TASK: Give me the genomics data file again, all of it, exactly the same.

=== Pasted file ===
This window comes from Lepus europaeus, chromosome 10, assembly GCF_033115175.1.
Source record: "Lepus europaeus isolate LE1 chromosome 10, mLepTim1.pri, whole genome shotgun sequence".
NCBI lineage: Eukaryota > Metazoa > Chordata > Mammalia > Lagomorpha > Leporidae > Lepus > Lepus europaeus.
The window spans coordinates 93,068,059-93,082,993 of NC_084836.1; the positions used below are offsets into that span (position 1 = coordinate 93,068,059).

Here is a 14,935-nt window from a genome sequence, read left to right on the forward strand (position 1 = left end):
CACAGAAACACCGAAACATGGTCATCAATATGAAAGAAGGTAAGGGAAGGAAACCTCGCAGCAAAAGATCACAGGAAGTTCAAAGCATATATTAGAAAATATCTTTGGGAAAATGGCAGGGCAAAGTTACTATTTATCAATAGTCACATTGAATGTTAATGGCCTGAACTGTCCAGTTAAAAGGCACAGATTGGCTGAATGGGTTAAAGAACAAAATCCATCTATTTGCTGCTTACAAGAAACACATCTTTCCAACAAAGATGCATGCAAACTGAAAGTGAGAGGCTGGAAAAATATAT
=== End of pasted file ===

This window comes from Lepus europaeus, chromosome 10, assembly GCF_033115175.1.
Source record: "Lepus europaeus isolate LE1 chromosome 10, mLepTim1.pri, whole genome shotgun sequence".
NCBI lineage: Eukaryota > Metazoa > Chordata > Mammalia > Lagomorpha > Leporidae > Lepus > Lepus europaeus.
The window spans coordinates 93,068,059-93,082,993 of NC_084836.1; the positions used below are offsets into that span (position 1 = coordinate 93,068,059).

Here is a 14,935-nt window from a genome sequence, read left to right on the forward strand (position 1 = left end):
CACAGAAACACCGAAACATGGTCATCAATATGAAAGAAGGTAAGGGAAGGAAACCTCGCAGCAAAAGATCACAGGAAGTTCAAAGCATATATTAGAAAATATCTTTGGGAAAATGGCAGGGCAAAGTTACTATTTATCAATAGTCACATTGAATGTTAATGGCCTGAACTGTCCAGTTAAAAGGCACAGATTGGCTGAATGGGTTAAAGAACAAAATCCATCTATTTGCTGCTTACAAGAAACACATCTTTCCAACAAAGATGCATGCAAACTGAAAGTGAGAGGCTGGAAAAATATAT